U.S. Secretary of State Mike Pompeo again condemned the actions of dictator Nicolás Maduro, on September 19, which according to him protect terrorist organizations.
During a virtual press conference held with Colombian President Iván Duque, following the U.S. secretary of State’s visit to the Colombian Presidential Palace, Pompeo said that they discussed the need for Colombia to have “lasting and just peace,” and he described the actions of dissidents of the Revolutionary Armed Forces of Colombia (FARC, in Spanish), the National Liberation Army (ELN, in Spanish), and other terrorist groups as “unacceptable,” adding that they “cannot be tolerated.”
He also condemned “the actions of regimes like Maduro’s, which provide safe haven, aid, and indeed comfort to those terrorists.”
Secretary Pompeo also thanked Duque for the support provided to Venezuelan Interim President Juan Guaidó and for the “democratic transition for a sovereign Venezuela free of malign influence from Cuba, from Russia, from Iran.”
“You are a true leader for the region and the dignity of all its people,” the head of U.S. diplomacy added.
For his part, Duque referred to the recent United Nations report, which confirmed that there are logical reasons to believe that Maduro and his ministers of Interior and Defense ordered or contributed to perpetrating the crimes documented in the report to silence the opposition.
He said that this investigation confirms “that Nicolás Maduro is […] responsible for crimes against humanity, as well as his inner circle, and urges that actions be adopted within the framework of the international justice system.”
This report, he added, “must serve to validate what has already been announced by the Organization of American States, and it is that there is a regime of violations of human rights that is systematic. And above all, the head of the dictatorship is a war criminal, and the international community must act to put an end to the situation. And in that regard, you and I are like-minded, and we will continue urging the international community, because that has to stop in Venezuela.”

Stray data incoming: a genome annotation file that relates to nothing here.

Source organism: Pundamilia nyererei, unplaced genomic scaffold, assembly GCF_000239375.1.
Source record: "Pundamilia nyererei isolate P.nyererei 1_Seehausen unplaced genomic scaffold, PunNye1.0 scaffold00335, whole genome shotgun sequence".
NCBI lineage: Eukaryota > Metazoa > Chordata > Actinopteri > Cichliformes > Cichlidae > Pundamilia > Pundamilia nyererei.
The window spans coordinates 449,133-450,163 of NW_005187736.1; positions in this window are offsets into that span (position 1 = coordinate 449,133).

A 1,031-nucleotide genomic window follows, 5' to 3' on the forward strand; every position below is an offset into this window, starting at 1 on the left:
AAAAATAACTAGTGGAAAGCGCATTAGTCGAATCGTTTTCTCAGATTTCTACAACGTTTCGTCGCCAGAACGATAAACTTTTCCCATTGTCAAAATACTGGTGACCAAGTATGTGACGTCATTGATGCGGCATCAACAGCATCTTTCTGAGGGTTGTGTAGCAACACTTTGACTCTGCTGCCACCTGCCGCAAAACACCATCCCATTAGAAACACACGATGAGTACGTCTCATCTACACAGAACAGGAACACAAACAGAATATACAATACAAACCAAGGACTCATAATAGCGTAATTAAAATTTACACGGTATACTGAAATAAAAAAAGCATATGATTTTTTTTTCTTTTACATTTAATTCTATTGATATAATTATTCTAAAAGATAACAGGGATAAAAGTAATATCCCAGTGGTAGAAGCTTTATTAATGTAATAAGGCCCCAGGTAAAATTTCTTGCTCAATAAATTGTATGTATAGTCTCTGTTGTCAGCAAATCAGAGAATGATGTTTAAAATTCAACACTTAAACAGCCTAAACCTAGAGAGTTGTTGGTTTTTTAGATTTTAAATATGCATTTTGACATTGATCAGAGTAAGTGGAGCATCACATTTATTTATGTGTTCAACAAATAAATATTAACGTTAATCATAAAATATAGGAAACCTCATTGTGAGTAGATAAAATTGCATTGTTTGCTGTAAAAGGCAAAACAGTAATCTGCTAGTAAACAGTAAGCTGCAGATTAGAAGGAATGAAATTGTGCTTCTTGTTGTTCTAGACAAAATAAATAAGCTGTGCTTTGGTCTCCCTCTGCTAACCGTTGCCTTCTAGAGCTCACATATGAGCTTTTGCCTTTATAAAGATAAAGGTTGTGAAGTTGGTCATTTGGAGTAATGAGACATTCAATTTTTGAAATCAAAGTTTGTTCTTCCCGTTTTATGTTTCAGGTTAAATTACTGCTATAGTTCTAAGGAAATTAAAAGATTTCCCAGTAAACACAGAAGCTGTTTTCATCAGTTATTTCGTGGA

Duque and Pompeo’s meeting focused on the situation of Venezuelan migrants, among other issues.
Pompeo congratulated the Colombian government for its handling of public health during the coronavirus pandemic, adding that it helped save the lives of thousands of Colombian and Venezuelan nationals.
“Your public health work has saved tens of thousands of lives. You and the Colombian people should be very proud of that.”
Duque thanked the United States for its support in the delivery of ventilators and for lessons learned from communications with U.S. epidemiological authorities, as well as “bilateral contact with several U.S. companies making strides in this area so that we can guarantee the Colombian people have access to a vaccine.”
Fight against drugs and terrorism
Secretary Pompeo described the efforts of the Duque administration as “exemplary” in the fight against drugs and said that “Colombian law enforcement, even in these difficult times, has stepped up cocaine interdiction and eradication. You manually cleared 57 percent more coca fields in 2019 than in the year prior.”
In this regard, Duque said that in 2019, “we achieved the highest reduction in coca-cultivated area in the last six years,” and he praised the Orion Naval Campaign, where, according to the president, the United States and 23 other countries “have managed to engage in the largest interdiction operation against drug trafficking in the Caribbean.”
The Colombian president expressed thanks for the help of “the USAID cooperation agency because they have stood by us in projects such as the multipurpose registry, the massive issuance of title deeds for land, and reaching out to the communities hardest hit by violence and poverty.”
Additionally, Duque highlighted the U.S. support in confronting ELN guerrillas and FARC dissidents, among other “very dangerous criminal rings,” and in the peace with legality process.